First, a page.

JS Business Solutions Blog
Do Browser-Saved Passwords Stay Secure?
One of the best things about computers is that there is always a new way to make something easier: automation decreases a workload, their processors can calculate much faster than the human brain can, collaboration with coworkers becomes almost effortless, and your web browser can even remember your passwords! However, you have to ask yourself: is the ability to save your passwords in your browser really a great idea?
In a Word: No
Unfortunately, there are ways that a hacker could access these passwords in each browser that the average user might use.
Google Chrome - When logged in to your Google account, Chrome automatically saves all of your passwords in that account. This means that all a hacker would need to do is gain access to your Google account, and they would be able to see all of your passwords, clear as day.
Mozilla Firefox - Firefox saves a user’s passwords under encryption, with the master password acting as the encryption key. However, this low-level encryption can easily be broken by a brute force attack. Furthermore, these passwords are also accessible by anyone in possession of the device without a login required.
Safari - Similarly to Firefox, all passwords are stored in the browser’s settings, and can be accessed without a login.
Internet Explorer - While IE saves your passwords, it does not show them… unless a relatively easy-to-find tool is utilized. Then your saved passwords are exposed.
Microsoft Edge - Microsoft Edge has had a few problems with security in the past, from the fact that there was a flaw in Edge that allowed hackers to read browser-compatible files (like notepad files, that some people might use to store passwords and credentials in). There have also been problems with some third-party managers in the past, like Edge Password Manager, also neglecting to require password authentication.
This is nothing new. An 11-year-old bug was discovered in the beginning of this year that enabled the theft of website credentials. This bug allowed the saved usernames (which were often just emails) and passwords to also be automatically entered into an invisible hidden form, unbeknownst to the user.
What Can I Do?
The first step you should take is to disable the password manager that is built-in to your browser. The method of doing so varies between them.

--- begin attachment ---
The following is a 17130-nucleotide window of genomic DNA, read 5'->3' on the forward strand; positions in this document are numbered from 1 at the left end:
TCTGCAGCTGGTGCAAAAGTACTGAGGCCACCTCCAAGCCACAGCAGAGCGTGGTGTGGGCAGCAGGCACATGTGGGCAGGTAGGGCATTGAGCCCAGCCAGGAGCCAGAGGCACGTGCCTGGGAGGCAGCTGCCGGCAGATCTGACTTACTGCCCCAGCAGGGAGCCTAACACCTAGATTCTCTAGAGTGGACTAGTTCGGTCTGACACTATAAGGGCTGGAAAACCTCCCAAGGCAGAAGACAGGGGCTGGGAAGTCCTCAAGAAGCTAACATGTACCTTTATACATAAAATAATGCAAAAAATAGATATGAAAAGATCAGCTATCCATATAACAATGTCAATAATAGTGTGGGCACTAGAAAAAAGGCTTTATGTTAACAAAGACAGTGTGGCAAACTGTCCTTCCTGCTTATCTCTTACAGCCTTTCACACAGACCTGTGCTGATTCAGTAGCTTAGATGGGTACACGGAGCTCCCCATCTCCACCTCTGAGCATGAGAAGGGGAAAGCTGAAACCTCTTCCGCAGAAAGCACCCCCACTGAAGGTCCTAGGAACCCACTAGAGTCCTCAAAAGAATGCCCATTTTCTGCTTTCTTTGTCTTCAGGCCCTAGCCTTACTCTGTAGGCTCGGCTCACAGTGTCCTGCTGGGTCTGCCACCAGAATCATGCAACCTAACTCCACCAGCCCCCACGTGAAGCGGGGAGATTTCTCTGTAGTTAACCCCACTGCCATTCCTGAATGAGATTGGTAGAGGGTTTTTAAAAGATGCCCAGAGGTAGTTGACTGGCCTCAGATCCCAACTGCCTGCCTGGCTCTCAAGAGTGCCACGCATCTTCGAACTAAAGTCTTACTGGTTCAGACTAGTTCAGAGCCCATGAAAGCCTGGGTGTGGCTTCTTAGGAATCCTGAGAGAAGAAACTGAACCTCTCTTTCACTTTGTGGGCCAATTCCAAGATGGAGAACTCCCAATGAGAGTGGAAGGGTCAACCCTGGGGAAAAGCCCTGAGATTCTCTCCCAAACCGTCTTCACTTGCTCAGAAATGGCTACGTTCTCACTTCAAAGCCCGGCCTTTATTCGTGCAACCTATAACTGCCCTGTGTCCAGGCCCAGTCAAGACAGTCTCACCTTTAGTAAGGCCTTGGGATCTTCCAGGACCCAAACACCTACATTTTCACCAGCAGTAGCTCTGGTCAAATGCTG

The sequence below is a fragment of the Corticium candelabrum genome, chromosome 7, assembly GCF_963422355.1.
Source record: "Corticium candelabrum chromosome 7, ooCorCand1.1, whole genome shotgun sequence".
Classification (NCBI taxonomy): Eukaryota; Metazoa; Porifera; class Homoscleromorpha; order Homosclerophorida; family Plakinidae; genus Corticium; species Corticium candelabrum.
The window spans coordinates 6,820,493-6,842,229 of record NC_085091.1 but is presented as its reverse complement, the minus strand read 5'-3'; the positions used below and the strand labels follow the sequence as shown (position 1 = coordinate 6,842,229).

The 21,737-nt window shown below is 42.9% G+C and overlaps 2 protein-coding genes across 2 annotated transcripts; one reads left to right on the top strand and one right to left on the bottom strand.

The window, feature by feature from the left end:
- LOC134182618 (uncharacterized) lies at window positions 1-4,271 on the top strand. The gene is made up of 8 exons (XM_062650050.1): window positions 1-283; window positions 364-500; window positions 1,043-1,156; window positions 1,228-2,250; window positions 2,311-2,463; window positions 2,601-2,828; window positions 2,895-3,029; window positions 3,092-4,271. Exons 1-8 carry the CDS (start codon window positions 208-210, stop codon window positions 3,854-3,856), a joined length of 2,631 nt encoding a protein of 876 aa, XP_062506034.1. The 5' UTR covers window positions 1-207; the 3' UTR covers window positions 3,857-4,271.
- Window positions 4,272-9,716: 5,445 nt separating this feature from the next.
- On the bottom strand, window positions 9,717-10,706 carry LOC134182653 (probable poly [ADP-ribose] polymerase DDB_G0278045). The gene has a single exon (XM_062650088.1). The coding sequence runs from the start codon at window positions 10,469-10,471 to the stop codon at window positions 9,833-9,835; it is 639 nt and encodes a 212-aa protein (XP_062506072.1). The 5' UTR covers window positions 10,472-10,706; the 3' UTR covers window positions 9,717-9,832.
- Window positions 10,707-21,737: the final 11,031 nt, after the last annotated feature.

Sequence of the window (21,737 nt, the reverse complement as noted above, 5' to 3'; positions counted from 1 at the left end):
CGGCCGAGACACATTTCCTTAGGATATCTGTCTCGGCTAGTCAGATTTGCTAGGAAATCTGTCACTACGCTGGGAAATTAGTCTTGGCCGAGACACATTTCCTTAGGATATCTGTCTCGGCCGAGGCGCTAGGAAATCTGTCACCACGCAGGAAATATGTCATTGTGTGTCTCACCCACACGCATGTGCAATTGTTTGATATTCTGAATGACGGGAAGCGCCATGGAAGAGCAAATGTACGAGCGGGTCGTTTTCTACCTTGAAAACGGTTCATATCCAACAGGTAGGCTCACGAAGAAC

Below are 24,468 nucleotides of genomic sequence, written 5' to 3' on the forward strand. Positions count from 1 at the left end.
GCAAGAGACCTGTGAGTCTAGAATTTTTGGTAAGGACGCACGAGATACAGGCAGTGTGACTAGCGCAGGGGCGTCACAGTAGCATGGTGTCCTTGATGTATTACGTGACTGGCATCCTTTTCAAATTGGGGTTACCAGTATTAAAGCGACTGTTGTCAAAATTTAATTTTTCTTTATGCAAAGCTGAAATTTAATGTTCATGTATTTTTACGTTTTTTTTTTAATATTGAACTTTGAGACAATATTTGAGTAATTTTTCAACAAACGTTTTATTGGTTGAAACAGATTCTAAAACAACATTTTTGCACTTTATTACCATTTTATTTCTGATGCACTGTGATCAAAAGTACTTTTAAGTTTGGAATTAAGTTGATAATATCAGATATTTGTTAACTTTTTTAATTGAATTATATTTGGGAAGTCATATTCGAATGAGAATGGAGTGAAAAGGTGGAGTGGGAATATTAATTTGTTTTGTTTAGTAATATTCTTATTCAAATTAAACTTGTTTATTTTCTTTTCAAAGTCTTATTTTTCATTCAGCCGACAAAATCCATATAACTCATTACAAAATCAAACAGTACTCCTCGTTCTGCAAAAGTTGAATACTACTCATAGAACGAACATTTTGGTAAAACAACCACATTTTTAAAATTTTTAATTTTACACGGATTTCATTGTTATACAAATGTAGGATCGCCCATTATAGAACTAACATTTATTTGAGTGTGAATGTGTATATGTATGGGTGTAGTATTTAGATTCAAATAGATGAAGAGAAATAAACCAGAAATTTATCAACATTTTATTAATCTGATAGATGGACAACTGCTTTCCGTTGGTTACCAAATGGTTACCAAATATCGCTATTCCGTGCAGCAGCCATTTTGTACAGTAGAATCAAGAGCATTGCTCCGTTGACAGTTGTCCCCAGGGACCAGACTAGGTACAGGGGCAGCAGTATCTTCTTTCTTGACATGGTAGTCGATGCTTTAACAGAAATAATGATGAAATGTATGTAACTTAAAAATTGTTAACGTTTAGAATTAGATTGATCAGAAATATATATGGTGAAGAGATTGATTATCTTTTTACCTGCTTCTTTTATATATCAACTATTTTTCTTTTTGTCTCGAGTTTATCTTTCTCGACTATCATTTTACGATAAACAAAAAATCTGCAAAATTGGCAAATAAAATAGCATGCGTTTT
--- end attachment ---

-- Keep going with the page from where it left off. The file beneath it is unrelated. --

Google Chrome - Select the Chrome Menu from the toolbar, and select Settings. Scroll down and select Advanced, and under Passwords and forms, click Manage passwords. Under Auto Sign-in, turn the switch to the off position.
Mozilla Firefox - Find the Firefox Menu in the toolbar, and access Options. Then select Privacy & Security on the left, and under the Forms & Passwords header, deselect Remember logins and passwords for websites.
Safari - In the toolbar, click the Safari Menu. The select Preferences, Autofill, and deselect the following: Using info from my Address Book card, Usernames and passwords, Other forms.
Internet Explorer - Just stop using this one, and use one of the others instead. However, if you insist on using IE (or you have no choice), click into the Internet Explorer Menu found in the toolbar, select Internet Options, Content, and under AutoComplete, select Settings. Once there, deselect Forms and Searches, as well as User names and passwords on forms, clicking OK to finalize your changes.
Microsoft Edge - Select the Edge Menu from the toolbar, and then select Settings. Scroll down to locate View advanced settings. Deactivate Offer to save passwords (under Privacy and services) and deactivate Save from entries (under Manage passwords).
While it may be a pain to remember all of your passwords, there are much more secure options out there. For example, there are services like LastPass that more securely store passwords behind powerful encryption, and while they aren’t infallible, they are far better than what your browser offers.
For more assistance with managing your IT and its security, reach out to JS Business Solutions at (781) 715-1900.